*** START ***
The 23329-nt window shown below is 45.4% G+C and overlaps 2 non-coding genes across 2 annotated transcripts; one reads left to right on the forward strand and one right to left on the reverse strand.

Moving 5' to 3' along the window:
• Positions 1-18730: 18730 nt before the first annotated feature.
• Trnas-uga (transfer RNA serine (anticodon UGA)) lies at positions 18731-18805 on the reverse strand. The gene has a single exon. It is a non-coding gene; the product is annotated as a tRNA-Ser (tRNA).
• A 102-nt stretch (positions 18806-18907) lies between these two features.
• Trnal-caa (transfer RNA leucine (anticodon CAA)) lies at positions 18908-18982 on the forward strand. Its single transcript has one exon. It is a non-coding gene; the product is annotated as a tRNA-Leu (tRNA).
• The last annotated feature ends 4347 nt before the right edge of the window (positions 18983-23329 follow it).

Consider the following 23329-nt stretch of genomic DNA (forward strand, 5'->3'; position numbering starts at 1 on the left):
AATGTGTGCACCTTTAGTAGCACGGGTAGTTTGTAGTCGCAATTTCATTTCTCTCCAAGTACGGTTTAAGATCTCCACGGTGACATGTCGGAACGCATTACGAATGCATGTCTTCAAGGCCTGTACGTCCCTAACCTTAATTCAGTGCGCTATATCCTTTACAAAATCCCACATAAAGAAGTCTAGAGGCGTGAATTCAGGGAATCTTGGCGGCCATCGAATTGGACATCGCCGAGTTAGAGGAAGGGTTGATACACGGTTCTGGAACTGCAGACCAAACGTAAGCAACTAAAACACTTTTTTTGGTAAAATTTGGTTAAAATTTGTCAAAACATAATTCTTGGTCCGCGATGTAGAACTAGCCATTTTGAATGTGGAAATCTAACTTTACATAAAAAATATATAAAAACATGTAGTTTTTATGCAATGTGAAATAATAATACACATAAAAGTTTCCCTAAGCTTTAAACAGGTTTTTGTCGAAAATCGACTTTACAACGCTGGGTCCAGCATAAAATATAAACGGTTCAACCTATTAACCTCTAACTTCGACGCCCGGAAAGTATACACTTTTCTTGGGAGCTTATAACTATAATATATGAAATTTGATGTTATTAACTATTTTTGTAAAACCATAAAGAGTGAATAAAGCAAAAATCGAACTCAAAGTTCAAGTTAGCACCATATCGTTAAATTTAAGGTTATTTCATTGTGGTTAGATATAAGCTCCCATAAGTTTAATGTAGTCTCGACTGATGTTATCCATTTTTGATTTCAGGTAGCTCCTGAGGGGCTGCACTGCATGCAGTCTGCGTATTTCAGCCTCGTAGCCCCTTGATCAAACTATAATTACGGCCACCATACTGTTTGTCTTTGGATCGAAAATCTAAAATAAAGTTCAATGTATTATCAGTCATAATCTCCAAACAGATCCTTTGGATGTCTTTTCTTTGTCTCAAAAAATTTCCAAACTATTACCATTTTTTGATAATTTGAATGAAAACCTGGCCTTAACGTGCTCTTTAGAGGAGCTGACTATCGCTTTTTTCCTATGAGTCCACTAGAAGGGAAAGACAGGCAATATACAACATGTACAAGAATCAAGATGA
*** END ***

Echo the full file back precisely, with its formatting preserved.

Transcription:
The 23329-nt window shown below is 45.4% G+C and overlaps 2 non-coding genes across 2 annotated transcripts; one reads left to right on the forward strand and one right to left on the reverse strand.

Moving 5' to 3' along the window:
• Positions 1-18730: 18730 nt before the first annotated feature.
• Trnas-uga (transfer RNA serine (anticodon UGA)) lies at positions 18731-18805 on the reverse strand. The gene has a single exon. It is a non-coding gene; the product is annotated as a tRNA-Ser (tRNA).
• A 102-nt stretch (positions 18806-18907) lies between these two features.
• Trnal-caa (transfer RNA leucine (anticodon CAA)) lies at positions 18908-18982 on the forward strand. Its single transcript has one exon. It is a non-coding gene; the product is annotated as a tRNA-Leu (tRNA).
• The last annotated feature ends 4347 nt before the right edge of the window (positions 18983-23329 follow it).

Consider the following 23329-nt stretch of genomic DNA (forward strand, 5'->3'; position numbering starts at 1 on the left):
AATGTGTGCACCTTTAGTAGCACGGGTAGTTTGTAGTCGCAATTTCATTTCTCTCCAAGTACGGTTTAAGATCTCCACGGTGACATGTCGGAACGCATTACGAATGCATGTCTTCAAGGCCTGTACGTCCCTAACCTTAATTCAGTGCGCTATATCCTTTACAAAATCCCACATAAAGAAGTCTAGAGGCGTGAATTCAGGGAATCTTGGCGGCCATCGAATTGGACATCGCCGAGTTAGAGGAAGGGTTGATACACGGTTCTGGAACTGCAGACCAAACGTAAGCAACTAAAACACTTTTTTTGGTAAAATTTGGTTAAAATTTGTCAAAACATAATTCTTGGTCCGCGATGTAGAACTAGCCATTTTGAATGTGGAAATCTAACTTTACATAAAAAATATATAAAAACATGTAGTTTTTATGCAATGTGAAATAATAATACACATAAAAGTTTCCCTAAGCTTTAAACAGGTTTTTGTCGAAAATCGACTTTACAACGCTGGGTCCAGCATAAAATATAAACGGTTCAACCTATTAACCTCTAACTTCGACGCCCGGAAAGTATACACTTTTCTTGGGAGCTTATAACTATAATATATGAAATTTGATGTTATTAACTATTTTTGTAAAACCATAAAGAGTGAATAAAGCAAAAATCGAACTCAAAGTTCAAGTTAGCACCATATCGTTAAATTTAAGGTTATTTCATTGTGGTTAGATATAAGCTCCCATAAGTTTAATGTAGTCTCGACTGATGTTATCCATTTTTGATTTCAGGTAGCTCCTGAGGGGCTGCACTGCATGCAGTCTGCGTATTTCAGCCTCGTAGCCCCTTGATCAAACTATAATTACGGCCACCATACTGTTTGTCTTTGGATCGAAAATCTAAAATAAAGTTCAATGTATTATCAGTCATAATCTCCAAACAGATCCTTTGGATGTCTTTTCTTTGTCTCAAAAAATTTCCAAACTATTACCATTTTTTGATAATTTGAATGAAAACCTGGCCTTAACGTGCTCTTTAGAGGAGCTGACTATCGCTTTTTTCCTATGAGTCCACTAGAAGGGAAAGACAGGCAATATACAACATGTACAAGAATCAAGATGA